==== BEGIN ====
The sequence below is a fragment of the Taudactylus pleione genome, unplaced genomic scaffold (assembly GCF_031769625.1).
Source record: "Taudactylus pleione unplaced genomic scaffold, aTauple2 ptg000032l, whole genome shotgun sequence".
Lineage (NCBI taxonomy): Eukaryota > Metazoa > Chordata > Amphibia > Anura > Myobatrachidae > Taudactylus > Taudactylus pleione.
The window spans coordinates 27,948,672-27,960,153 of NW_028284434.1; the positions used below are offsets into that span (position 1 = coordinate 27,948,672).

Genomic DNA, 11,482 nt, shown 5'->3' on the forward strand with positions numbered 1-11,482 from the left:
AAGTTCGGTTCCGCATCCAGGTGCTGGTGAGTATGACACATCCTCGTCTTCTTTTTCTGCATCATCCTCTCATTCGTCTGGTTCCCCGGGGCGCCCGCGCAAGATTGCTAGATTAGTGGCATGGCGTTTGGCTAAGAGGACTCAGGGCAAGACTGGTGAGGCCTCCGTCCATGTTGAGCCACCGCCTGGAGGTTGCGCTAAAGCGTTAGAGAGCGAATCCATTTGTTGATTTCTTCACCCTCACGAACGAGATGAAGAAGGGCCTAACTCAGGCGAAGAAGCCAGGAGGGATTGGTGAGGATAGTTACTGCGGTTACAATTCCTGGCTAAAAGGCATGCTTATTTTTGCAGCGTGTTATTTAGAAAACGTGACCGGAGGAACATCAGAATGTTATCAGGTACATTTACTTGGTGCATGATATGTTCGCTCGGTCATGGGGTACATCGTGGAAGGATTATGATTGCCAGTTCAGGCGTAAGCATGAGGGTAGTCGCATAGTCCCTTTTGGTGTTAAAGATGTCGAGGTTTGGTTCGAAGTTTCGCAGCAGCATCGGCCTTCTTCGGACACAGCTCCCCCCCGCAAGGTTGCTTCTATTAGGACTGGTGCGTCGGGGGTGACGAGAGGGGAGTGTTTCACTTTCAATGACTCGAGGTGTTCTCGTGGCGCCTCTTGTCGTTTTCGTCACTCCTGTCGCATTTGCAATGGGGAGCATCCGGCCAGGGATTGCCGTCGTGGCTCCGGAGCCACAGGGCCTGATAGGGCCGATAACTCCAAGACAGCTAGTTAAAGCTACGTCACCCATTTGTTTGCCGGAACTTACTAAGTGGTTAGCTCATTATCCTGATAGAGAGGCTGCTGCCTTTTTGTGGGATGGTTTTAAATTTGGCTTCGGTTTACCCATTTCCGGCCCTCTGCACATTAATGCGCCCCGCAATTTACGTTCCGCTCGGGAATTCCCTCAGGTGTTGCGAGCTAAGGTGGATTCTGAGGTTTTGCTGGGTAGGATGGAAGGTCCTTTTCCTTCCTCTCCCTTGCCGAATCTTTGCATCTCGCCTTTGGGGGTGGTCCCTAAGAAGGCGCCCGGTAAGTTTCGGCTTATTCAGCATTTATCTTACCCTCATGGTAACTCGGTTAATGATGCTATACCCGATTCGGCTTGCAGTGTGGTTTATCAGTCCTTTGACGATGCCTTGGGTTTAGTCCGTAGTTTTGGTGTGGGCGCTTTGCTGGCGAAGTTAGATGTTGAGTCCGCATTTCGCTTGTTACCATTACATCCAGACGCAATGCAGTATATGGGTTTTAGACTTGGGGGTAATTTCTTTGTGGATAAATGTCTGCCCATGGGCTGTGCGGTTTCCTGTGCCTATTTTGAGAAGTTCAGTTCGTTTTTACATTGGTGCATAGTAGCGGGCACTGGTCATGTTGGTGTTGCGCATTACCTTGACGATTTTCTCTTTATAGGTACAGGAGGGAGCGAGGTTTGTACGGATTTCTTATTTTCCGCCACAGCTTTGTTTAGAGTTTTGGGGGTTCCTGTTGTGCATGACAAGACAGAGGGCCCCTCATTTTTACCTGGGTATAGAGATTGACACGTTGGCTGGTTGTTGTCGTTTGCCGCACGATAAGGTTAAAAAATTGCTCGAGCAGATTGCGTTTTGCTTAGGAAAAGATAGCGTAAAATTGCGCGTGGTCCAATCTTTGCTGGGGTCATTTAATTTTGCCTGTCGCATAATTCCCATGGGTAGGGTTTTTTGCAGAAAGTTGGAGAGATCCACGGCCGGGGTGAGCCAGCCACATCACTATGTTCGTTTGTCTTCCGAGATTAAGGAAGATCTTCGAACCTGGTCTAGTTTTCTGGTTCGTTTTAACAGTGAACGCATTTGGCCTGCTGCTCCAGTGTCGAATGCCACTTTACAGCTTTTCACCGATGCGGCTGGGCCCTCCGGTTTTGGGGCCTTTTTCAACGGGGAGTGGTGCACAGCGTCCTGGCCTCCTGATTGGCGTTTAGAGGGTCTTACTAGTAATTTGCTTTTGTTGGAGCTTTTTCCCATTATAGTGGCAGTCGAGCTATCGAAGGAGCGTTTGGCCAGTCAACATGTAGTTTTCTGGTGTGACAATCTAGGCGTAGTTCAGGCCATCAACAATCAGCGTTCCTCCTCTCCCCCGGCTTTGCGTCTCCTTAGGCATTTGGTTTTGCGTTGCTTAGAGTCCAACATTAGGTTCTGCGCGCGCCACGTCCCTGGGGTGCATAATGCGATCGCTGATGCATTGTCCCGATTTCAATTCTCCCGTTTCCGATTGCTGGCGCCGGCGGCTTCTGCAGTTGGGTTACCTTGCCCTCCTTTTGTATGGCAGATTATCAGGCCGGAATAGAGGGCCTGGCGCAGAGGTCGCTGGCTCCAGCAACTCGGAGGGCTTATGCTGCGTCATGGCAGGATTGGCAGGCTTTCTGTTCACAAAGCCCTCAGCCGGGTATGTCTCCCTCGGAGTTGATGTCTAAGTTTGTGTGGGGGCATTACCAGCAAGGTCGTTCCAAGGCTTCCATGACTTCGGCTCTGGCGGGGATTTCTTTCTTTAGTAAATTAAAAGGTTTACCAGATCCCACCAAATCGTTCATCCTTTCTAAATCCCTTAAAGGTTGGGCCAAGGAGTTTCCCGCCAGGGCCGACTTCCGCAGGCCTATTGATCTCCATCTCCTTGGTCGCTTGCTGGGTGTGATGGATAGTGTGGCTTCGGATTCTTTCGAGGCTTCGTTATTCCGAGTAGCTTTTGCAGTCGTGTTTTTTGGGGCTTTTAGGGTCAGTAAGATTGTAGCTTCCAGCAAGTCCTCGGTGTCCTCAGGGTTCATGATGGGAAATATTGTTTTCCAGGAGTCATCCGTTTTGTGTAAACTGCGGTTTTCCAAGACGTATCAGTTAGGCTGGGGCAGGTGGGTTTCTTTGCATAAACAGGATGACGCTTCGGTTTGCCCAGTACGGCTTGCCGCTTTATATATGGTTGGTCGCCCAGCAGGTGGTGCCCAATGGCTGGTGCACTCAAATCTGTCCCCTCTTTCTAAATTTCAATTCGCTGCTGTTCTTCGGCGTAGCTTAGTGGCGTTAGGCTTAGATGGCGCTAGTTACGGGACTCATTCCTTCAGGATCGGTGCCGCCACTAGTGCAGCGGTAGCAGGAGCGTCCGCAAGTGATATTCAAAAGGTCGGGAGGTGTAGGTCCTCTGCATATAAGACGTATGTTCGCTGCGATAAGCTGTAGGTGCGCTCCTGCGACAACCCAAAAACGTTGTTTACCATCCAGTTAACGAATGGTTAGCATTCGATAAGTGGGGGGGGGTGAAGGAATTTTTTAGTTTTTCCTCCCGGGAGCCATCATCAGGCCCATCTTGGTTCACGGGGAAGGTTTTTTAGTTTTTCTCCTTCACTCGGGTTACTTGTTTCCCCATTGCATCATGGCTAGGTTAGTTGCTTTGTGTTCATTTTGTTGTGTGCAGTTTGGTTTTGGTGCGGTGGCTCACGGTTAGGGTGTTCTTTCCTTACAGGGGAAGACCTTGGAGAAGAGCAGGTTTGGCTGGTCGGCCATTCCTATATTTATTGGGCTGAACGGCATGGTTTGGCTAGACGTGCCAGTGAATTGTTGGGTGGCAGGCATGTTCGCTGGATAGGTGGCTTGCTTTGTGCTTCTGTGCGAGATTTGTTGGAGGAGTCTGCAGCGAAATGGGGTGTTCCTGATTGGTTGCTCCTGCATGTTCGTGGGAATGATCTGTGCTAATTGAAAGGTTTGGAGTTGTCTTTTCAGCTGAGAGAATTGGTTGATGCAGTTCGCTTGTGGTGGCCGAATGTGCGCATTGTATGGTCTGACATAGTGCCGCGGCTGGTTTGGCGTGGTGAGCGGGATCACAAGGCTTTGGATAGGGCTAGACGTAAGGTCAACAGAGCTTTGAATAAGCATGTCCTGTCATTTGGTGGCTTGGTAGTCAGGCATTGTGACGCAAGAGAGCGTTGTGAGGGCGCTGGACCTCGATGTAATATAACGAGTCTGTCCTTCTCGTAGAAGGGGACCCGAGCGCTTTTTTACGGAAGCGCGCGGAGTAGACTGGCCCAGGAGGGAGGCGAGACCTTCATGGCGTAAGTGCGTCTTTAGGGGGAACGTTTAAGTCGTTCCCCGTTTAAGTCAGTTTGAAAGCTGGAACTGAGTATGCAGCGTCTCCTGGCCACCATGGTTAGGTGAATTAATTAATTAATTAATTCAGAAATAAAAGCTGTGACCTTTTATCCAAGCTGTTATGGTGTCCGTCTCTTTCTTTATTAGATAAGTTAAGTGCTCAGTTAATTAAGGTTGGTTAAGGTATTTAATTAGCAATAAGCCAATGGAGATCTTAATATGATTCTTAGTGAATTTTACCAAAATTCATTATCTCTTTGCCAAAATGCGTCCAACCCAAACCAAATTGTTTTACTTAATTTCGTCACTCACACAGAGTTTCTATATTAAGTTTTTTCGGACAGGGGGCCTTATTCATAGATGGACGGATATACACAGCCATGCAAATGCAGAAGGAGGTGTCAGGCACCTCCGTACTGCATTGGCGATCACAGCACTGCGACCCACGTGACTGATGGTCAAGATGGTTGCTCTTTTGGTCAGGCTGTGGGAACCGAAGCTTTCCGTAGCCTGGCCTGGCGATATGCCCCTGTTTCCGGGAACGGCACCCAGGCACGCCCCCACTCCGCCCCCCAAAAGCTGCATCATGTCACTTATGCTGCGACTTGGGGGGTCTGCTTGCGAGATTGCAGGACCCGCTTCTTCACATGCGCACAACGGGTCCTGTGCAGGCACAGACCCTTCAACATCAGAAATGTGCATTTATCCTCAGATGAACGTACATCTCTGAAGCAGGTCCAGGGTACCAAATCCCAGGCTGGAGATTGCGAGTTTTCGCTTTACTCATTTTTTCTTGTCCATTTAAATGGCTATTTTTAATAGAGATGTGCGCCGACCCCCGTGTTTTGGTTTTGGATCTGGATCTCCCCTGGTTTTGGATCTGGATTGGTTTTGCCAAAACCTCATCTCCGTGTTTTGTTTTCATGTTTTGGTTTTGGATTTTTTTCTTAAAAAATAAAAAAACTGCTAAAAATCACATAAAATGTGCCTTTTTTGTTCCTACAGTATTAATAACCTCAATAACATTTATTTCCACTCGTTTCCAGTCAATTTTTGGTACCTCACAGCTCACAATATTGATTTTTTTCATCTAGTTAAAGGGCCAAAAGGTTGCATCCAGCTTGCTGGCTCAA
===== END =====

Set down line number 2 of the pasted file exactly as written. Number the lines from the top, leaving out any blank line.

Source record: "Taudactylus pleione unplaced genomic scaffold, aTauple2 ptg000032l, whole genome shotgun sequence".